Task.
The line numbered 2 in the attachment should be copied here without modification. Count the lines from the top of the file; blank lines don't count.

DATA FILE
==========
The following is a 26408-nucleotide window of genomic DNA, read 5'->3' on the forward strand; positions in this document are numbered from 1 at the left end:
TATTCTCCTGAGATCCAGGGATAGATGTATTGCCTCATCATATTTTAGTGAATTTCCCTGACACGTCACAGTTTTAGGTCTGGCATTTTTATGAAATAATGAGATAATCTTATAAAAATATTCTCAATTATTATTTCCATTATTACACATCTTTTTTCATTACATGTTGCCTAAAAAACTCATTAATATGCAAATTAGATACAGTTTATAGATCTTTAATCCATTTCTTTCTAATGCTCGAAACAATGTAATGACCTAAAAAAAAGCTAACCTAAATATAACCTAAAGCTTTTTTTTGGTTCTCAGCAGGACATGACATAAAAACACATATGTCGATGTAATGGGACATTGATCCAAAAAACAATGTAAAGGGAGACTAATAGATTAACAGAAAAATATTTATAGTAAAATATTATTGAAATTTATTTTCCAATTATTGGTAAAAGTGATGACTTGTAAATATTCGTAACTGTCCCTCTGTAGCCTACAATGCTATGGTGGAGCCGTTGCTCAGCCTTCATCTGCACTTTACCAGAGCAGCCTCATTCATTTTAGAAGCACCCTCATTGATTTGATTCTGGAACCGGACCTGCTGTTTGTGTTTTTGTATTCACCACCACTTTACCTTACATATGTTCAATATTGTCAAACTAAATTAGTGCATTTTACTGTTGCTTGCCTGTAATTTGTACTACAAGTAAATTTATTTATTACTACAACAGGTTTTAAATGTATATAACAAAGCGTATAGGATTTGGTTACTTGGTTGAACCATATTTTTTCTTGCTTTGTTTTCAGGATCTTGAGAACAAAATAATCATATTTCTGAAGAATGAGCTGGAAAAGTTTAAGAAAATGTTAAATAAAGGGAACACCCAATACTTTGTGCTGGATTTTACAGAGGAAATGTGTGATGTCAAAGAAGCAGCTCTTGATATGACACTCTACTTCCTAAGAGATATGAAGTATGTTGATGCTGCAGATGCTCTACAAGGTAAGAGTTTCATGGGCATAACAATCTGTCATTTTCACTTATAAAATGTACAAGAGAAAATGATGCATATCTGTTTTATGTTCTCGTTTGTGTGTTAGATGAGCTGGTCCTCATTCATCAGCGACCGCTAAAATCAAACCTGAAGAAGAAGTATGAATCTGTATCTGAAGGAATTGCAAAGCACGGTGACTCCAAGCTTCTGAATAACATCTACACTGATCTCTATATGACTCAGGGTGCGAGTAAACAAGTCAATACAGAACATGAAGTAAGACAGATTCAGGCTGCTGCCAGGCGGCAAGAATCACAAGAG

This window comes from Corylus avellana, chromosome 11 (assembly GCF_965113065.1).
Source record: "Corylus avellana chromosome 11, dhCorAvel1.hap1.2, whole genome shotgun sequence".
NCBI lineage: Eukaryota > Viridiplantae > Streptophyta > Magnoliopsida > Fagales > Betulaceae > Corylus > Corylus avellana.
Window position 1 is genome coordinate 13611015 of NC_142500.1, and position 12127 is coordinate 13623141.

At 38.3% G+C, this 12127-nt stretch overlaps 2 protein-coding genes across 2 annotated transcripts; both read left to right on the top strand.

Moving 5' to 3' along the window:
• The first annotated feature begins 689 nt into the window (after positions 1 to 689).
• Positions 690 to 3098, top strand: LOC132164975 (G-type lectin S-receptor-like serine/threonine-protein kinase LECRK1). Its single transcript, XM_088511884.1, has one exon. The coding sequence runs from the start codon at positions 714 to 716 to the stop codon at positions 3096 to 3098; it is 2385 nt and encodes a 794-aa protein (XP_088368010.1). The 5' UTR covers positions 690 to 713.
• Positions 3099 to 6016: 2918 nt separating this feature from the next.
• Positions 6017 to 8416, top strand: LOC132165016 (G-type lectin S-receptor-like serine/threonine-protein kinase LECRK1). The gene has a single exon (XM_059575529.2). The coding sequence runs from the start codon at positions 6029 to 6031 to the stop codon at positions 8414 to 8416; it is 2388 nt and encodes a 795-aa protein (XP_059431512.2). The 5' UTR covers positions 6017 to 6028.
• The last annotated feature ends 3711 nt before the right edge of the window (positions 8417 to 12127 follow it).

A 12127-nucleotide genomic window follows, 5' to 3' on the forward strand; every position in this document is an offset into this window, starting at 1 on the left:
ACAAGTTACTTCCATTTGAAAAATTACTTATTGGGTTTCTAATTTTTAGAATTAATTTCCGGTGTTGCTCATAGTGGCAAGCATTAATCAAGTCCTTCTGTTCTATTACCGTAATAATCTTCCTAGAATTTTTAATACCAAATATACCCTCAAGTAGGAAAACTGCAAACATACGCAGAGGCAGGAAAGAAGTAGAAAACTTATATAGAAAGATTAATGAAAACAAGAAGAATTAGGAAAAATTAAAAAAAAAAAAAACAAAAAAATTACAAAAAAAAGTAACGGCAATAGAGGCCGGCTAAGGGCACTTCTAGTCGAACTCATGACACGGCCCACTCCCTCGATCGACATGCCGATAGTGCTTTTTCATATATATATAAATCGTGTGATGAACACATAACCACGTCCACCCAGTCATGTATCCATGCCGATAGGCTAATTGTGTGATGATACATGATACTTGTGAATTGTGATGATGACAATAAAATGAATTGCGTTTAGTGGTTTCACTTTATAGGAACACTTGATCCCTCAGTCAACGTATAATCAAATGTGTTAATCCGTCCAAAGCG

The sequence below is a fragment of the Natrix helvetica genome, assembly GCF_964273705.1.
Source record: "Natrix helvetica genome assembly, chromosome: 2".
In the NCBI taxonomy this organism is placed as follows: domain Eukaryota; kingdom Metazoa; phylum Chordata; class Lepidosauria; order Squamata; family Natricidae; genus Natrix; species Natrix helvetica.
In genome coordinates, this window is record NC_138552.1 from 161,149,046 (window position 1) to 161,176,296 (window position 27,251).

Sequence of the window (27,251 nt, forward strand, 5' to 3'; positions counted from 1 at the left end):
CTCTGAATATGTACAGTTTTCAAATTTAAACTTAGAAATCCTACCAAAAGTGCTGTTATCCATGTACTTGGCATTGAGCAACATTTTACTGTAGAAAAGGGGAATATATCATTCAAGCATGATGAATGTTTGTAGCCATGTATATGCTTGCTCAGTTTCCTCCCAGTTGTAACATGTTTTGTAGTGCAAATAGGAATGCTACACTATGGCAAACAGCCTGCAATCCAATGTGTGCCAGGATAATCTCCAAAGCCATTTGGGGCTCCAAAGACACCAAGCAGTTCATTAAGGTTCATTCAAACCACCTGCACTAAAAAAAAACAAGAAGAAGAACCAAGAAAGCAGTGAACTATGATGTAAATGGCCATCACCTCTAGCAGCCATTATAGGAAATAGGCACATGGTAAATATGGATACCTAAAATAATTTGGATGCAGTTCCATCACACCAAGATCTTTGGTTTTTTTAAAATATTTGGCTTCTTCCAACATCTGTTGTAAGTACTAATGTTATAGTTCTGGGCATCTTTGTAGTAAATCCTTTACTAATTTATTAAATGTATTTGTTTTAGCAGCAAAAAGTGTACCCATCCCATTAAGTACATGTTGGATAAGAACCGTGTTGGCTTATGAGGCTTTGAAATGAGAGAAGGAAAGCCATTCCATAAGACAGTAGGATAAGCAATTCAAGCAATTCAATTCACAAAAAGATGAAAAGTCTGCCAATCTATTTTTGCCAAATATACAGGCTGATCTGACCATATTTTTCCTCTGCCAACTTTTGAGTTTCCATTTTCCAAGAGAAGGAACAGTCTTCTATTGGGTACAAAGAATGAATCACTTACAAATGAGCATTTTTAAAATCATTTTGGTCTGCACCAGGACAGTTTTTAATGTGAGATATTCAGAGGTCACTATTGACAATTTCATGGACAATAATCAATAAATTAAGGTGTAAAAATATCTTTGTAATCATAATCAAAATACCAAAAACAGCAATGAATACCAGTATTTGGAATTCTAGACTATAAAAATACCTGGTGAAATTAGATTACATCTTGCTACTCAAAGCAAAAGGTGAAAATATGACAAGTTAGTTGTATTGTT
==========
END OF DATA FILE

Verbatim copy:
TATTCTCCTGAGATCCAGGGATAGATGTATTGCCTCATCATATTTTAGTGAATTTCCCTGACACGTCACAGTTTTAGGTCTGGCATTTTTATGAAATAATGAGATAATCTTATAAAAATATTCTCAATTATTATTTCCATTATTACACATCTTTTTTCATTACATGTTGCCTAAAAAACTCATTAATATGCAAATTAGATACAGTTTATAGATCTTTAATCCATTTCTTTCTAATGCTCGAAACAATGTAATGACCTAAAAAAAAGCTAACCTAAATATAACCTAAAGCTTTTTTTTGGTTCTCAGCAGGACATGACATAAAAACACATATGTCGATGTAATGGGACATTGATCCAAAAAACAATGTAAAGGGAGACTAATAGATTAACAGAAAAATATTTATAGTAAAATATTATTGAAATTTATTTTCCAATTATTGGTAAAAGTGATGACTTGTAAATATTCGTAACTGTCCCTCTGTAGCCTACAATGCTATGGTGGAGCCGTTGCTCAGCCTTCATCTGCACTTTACCAGAGCAGCCTCATTCATTTTAGAAGCACCCTCATTGATTTGATTCTGGAACCGGACCTGCTGTTTGTGTTTTTGTATTCACCACCACTTTACCTTACATATGTTCAATATTGTCAAACTAAATTAGTGCATTTTACTGTTGCTTGCCTGTAATTTGTACTACAAGTAAATTTATTTATTACTACAACAGGTTTTAAATGTATATAACAAAGCGTATAGGATTTGGTTACTTGGTTGAACCATATTTTTTCTTGCTTTGTTTTCAGGATCTTGAGAACAAAATAATCATATTTCTGAAGAATGAGCTGGAAAAGTTTAAGAAAATGTTAAATAAAGGGAACACCCAATACTTTGTGCTGGATTTTACAGAGGAAATGTGTGATGTCAAAGAAGCAGCTCTTGATATGACACTCTACTTCCTAAGAGATATGAAGTATGTTGATGCTGCAGATGCTCTACAAGGTAAGAGTTTCATGGGCATAACAATCTGTCATTTTCACTTATAAAATGTACAAGAGAAAATGATGCATATCTGTTTTATGTTCTCGTTTGTGTGTTAGATGAGCTGGTCCTCATTCATCAGCGACCGCTAAAATCAAACCTGAAGAAGAAGTATGAATCTGTATCTGAAGGAATTGCAAAGCACGGTGACTCCAAGCTTCTGAATAACATCTACACTGATCTCTATATGACTCAGGGTGCGAGTAAACAAGTCAATACAGAACATGAAGTAAGACAGATTCAGGCTGCTGCCAGGCGGCAAGAATCACAAGAG